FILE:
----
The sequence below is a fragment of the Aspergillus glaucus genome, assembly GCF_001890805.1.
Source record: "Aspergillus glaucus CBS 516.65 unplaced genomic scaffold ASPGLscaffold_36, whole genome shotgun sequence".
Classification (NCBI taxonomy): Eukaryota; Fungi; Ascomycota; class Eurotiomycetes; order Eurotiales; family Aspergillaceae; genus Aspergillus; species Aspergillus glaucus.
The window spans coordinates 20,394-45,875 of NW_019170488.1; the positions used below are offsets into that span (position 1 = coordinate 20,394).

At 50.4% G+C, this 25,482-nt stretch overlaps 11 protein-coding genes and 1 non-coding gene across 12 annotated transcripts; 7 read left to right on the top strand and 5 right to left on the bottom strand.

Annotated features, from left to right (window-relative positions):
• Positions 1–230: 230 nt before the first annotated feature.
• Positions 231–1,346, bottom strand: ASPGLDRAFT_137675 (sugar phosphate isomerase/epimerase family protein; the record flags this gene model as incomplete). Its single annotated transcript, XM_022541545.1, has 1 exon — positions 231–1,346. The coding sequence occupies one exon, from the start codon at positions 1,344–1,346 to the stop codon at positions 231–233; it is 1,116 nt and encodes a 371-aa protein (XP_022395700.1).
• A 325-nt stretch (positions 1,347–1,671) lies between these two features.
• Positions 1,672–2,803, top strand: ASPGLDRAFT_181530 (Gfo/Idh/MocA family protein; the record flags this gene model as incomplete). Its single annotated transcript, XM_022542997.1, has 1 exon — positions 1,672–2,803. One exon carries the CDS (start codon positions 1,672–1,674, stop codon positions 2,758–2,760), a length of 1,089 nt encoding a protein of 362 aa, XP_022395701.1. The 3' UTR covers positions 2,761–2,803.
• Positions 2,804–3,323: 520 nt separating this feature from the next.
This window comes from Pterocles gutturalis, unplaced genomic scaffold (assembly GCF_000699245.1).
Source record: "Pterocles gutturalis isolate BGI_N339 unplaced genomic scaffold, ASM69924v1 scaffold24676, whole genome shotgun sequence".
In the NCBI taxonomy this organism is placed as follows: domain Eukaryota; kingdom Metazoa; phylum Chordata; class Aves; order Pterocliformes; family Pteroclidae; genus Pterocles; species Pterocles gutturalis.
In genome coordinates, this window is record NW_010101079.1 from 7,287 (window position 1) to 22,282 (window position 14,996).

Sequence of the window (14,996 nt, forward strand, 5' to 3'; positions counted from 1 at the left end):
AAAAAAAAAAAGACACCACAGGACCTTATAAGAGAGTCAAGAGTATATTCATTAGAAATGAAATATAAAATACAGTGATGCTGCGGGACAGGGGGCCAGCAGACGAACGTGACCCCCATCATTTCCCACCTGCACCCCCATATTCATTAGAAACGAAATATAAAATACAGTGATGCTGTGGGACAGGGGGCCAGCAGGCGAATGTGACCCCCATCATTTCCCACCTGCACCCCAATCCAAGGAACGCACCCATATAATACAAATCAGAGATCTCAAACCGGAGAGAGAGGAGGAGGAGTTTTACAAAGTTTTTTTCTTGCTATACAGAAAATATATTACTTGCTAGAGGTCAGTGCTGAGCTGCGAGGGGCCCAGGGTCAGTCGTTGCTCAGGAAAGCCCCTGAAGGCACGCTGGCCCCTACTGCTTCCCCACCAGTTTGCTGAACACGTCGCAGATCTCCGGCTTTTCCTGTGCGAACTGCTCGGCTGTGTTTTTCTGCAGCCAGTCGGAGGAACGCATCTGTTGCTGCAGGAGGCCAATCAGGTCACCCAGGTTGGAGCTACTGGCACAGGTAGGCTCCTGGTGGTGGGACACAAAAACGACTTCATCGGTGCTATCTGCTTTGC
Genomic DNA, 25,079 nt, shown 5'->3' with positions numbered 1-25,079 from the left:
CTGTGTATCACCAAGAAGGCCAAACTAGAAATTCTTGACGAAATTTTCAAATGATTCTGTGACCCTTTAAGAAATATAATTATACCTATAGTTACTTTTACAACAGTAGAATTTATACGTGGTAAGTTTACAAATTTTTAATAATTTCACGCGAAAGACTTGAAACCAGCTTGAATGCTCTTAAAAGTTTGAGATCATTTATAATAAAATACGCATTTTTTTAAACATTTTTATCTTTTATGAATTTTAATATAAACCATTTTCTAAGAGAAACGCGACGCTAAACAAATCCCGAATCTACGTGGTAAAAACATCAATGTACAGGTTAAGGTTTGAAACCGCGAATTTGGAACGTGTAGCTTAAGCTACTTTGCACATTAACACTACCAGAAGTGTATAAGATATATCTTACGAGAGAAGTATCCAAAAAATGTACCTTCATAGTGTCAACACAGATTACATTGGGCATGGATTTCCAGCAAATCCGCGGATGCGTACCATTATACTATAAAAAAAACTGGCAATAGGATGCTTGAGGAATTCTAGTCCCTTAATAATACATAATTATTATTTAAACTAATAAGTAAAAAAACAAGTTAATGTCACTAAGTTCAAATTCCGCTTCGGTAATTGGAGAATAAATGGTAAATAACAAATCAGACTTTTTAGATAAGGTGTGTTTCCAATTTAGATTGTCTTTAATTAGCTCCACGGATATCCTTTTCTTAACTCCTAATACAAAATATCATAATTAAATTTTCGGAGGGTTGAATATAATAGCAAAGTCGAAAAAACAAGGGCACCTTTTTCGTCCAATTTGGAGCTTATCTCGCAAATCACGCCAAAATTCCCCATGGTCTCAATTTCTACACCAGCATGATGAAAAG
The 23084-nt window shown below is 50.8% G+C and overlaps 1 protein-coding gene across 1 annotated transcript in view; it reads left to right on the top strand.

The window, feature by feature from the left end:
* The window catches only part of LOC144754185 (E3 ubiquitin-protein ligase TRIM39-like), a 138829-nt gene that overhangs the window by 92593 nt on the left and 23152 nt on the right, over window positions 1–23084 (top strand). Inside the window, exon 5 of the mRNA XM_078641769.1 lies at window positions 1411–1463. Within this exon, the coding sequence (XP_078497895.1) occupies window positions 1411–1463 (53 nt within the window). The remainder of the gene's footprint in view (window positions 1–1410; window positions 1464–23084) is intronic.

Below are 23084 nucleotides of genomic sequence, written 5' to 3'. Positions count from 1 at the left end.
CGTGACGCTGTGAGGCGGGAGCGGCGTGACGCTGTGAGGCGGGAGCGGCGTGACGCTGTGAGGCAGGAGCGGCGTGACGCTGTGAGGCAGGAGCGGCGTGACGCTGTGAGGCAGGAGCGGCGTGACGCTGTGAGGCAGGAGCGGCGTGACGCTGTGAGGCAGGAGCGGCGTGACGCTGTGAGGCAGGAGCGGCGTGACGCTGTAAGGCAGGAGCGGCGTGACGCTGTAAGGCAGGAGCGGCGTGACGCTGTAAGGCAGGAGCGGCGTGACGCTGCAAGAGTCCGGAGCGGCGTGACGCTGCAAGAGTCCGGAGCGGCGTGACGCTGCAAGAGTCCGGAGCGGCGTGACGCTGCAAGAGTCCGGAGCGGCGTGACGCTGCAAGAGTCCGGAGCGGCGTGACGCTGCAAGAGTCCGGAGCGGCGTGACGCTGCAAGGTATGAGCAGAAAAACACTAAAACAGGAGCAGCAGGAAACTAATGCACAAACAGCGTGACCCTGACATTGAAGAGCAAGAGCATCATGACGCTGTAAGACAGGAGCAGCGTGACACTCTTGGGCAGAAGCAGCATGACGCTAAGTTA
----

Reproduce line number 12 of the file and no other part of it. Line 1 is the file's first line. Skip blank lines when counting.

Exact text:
This window comes from Pterocles gutturalis, unplaced genomic scaffold (assembly GCF_000699245.1).